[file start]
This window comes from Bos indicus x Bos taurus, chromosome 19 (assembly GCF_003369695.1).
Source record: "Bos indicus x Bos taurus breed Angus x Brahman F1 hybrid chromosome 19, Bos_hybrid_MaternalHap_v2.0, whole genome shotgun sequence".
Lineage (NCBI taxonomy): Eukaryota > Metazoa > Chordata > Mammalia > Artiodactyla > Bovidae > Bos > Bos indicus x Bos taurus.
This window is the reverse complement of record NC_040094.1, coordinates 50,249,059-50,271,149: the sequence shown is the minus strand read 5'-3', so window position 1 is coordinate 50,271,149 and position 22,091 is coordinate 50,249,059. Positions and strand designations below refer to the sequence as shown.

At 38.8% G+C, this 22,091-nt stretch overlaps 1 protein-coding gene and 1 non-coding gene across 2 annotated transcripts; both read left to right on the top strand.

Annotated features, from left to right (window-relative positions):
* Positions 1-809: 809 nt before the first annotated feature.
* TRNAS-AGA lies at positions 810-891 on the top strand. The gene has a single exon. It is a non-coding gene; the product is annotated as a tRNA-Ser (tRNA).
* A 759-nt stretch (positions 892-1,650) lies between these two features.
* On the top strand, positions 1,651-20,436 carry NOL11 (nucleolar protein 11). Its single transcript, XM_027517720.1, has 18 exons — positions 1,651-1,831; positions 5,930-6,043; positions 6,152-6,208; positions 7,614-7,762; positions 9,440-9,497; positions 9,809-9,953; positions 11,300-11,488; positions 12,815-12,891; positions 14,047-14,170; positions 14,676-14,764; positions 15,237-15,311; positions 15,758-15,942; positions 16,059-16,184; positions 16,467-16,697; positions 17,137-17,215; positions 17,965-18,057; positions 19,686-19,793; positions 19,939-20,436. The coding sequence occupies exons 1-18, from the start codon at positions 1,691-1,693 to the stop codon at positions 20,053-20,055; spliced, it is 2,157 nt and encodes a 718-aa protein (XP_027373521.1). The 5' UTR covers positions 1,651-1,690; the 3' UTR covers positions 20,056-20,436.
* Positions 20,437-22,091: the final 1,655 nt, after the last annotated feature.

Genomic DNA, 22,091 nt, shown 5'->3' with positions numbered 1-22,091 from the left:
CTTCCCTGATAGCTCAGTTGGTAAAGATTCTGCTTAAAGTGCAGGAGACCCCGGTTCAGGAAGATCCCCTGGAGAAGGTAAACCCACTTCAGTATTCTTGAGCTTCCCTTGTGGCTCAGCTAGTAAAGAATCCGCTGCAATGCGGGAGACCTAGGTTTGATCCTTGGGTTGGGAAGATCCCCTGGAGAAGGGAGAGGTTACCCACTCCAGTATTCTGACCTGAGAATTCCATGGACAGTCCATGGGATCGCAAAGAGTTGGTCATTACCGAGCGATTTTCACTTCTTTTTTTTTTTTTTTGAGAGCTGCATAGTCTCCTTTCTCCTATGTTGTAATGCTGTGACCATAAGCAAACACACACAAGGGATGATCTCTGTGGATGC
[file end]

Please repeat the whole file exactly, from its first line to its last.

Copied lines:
This window comes from Bos indicus x Bos taurus, chromosome 19 (assembly GCF_003369695.1).
Source record: "Bos indicus x Bos taurus breed Angus x Brahman F1 hybrid chromosome 19, Bos_hybrid_MaternalHap_v2.0, whole genome shotgun sequence".
Lineage (NCBI taxonomy): Eukaryota > Metazoa > Chordata > Mammalia > Artiodactyla > Bovidae > Bos > Bos indicus x Bos taurus.
This window is the reverse complement of record NC_040094.1, coordinates 50,249,059-50,271,149: the sequence shown is the minus strand read 5'-3', so window position 1 is coordinate 50,271,149 and position 22,091 is coordinate 50,249,059. Positions and strand designations below refer to the sequence as shown.

At 38.8% G+C, this 22,091-nt stretch overlaps 1 protein-coding gene and 1 non-coding gene across 2 annotated transcripts; both read left to right on the top strand.

Annotated features, from left to right (window-relative positions):
* Positions 1-809: 809 nt before the first annotated feature.
* TRNAS-AGA lies at positions 810-891 on the top strand. The gene has a single exon. It is a non-coding gene; the product is annotated as a tRNA-Ser (tRNA).
* A 759-nt stretch (positions 892-1,650) lies between these two features.
* On the top strand, positions 1,651-20,436 carry NOL11 (nucleolar protein 11). Its single transcript, XM_027517720.1, has 18 exons — positions 1,651-1,831; positions 5,930-6,043; positions 6,152-6,208; positions 7,614-7,762; positions 9,440-9,497; positions 9,809-9,953; positions 11,300-11,488; positions 12,815-12,891; positions 14,047-14,170; positions 14,676-14,764; positions 15,237-15,311; positions 15,758-15,942; positions 16,059-16,184; positions 16,467-16,697; positions 17,137-17,215; positions 17,965-18,057; positions 19,686-19,793; positions 19,939-20,436. The coding sequence occupies exons 1-18, from the start codon at positions 1,691-1,693 to the stop codon at positions 20,053-20,055; spliced, it is 2,157 nt and encodes a 718-aa protein (XP_027373521.1). The 5' UTR covers positions 1,651-1,690; the 3' UTR covers positions 20,056-20,436.
* Positions 20,437-22,091: the final 1,655 nt, after the last annotated feature.

Genomic DNA, 22,091 nt, shown 5'->3' with positions numbered 1-22,091 from the left:
CTTCCCTGATAGCTCAGTTGGTAAAGATTCTGCTTAAAGTGCAGGAGACCCCGGTTCAGGAAGATCCCCTGGAGAAGGTAAACCCACTTCAGTATTCTTGAGCTTCCCTTGTGGCTCAGCTAGTAAAGAATCCGCTGCAATGCGGGAGACCTAGGTTTGATCCTTGGGTTGGGAAGATCCCCTGGAGAAGGGAGAGGTTACCCACTCCAGTATTCTGACCTGAGAATTCCATGGACAGTCCATGGGATCGCAAAGAGTTGGTCATTACCGAGCGATTTTCACTTCTTTTTTTTTTTTTTTGAGAGCTGCATAGTCTCCTTTCTCCTATGTTGTAATGCTGTGACCATAAGCAAACACACACAAGGGATGATCTCTGTGGATGC